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Jim Greene, left, owner of Coins & Stuff on E. Lexington Avenue, and his brother, Harold Proctor, inspect a handgun. Greene recently made the decision to stop selling guns due to the prolonged permit process and hassle of the gun business.

GUILFORD COUNTY — A dramatic increase in the number of requests to buy handguns or get concealed carry permits, combined with delays related to the ongoing pandemic, is creating concerns on the county and state levels.

The prolonged permit process and the surge in firearms sales was enough for gun dealer Jim Greene, owner of High Point’s Coins & Stuff, to call it quits.

“It’s such a hassle that I got out of the gun business,” Greene said. “You have no idea what you’ve got to go through to sell a gun. You’ve got to call the ATF. You’ve got to call the FBI. You’ve got to get each one of them to verify the people who fill out the application. They call you back maybe that day, maybe the next week.”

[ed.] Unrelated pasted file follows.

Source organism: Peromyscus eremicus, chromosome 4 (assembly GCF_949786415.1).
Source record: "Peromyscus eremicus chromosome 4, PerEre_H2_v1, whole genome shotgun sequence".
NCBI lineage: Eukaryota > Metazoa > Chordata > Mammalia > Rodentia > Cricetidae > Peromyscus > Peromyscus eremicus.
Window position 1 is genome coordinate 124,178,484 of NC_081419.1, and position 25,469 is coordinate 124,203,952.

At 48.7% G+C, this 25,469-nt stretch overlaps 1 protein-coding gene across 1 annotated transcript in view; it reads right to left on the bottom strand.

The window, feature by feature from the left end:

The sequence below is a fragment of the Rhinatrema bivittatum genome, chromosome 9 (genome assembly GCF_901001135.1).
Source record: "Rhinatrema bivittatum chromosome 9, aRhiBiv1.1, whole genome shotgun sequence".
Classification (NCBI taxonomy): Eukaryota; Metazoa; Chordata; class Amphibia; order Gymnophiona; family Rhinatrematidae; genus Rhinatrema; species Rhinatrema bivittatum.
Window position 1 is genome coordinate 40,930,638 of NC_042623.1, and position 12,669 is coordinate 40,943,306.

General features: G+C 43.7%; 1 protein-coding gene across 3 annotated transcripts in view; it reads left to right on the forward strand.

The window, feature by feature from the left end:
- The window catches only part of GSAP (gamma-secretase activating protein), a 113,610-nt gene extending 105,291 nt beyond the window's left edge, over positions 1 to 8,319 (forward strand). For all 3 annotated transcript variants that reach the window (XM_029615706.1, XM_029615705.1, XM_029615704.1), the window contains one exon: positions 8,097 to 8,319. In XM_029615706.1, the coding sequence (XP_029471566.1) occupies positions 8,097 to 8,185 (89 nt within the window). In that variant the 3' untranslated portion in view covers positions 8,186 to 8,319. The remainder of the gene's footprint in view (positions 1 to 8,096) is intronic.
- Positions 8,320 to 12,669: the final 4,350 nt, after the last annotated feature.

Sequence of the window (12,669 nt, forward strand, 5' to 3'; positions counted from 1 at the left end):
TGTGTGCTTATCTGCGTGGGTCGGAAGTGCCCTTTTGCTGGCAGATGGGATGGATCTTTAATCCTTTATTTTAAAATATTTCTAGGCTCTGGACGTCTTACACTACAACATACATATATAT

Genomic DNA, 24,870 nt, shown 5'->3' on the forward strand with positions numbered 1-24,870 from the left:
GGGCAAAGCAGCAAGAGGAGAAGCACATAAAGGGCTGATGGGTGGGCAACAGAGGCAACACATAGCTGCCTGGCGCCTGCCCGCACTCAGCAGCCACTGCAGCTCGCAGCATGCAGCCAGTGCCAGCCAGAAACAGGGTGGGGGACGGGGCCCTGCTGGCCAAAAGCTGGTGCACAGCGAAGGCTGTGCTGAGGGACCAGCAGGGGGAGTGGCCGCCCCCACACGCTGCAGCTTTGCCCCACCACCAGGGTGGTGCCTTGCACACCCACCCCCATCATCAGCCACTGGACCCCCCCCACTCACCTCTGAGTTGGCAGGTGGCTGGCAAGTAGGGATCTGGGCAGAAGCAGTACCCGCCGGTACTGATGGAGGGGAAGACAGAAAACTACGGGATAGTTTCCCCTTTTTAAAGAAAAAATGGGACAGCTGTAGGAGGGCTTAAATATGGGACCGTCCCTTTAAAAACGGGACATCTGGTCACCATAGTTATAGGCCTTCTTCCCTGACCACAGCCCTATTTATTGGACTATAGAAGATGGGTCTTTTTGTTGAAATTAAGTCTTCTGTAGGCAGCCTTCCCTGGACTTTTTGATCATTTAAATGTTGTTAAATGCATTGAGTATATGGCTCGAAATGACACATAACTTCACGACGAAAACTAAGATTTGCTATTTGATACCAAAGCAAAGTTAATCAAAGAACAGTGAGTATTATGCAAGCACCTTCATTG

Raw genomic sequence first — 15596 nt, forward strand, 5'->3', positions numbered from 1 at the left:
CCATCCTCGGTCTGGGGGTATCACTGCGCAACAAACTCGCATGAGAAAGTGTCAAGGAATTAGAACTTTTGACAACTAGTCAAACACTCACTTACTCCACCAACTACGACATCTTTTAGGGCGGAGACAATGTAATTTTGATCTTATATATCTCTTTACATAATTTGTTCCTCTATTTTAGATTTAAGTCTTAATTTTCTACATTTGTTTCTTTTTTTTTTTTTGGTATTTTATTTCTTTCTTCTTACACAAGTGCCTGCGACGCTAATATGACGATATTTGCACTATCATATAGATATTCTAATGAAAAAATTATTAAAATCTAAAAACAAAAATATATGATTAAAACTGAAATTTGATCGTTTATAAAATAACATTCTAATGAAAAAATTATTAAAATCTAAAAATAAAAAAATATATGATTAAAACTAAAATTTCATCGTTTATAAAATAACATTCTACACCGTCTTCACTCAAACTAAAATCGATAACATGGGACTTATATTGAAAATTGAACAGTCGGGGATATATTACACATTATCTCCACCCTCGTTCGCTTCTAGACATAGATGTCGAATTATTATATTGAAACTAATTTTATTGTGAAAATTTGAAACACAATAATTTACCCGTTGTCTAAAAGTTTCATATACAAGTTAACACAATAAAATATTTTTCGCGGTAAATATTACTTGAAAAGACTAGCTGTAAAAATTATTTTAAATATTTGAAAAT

Greene said that when he decided to get out, he sent the guns in his shop to another gun dealer, who sold them all. Greene plans to give up his license to sell guns once a few pawned guns that customers have on layaway are reclaimed from his 1017 E. Lexington Ave. shop.

High Point ammunition supplier Outdoor Unlimited closed its retail store at 512 Townsend Ave. until further notice.

“We are experiencing high order volume. Orders placed now are shipping in two to three days,” according to its website. The website advises customers not to call or email about order status, saying the ammo dealer is shipping orders as fast as possible.

Guilford County Sheriff Danny H. Rogers recently asked the Guilford County Board of Commissioners to approve funding to hire two more full-time civilian employees in the gun permit section to assist the current four employees and supervisor with the work load.

Earlier this month, Rogers reassigned deputies and detention officers to help answer phones and process paperwork to allow gun permit employees to focus on concealed carry handgun and pistol purchase permits. The sheriff’s office also started cross-training other employees to handle the processing, including background checks.

Board Vice Chair Carlvena Foster of High Point said the high volume the sheriff’s office is processing is worrisome.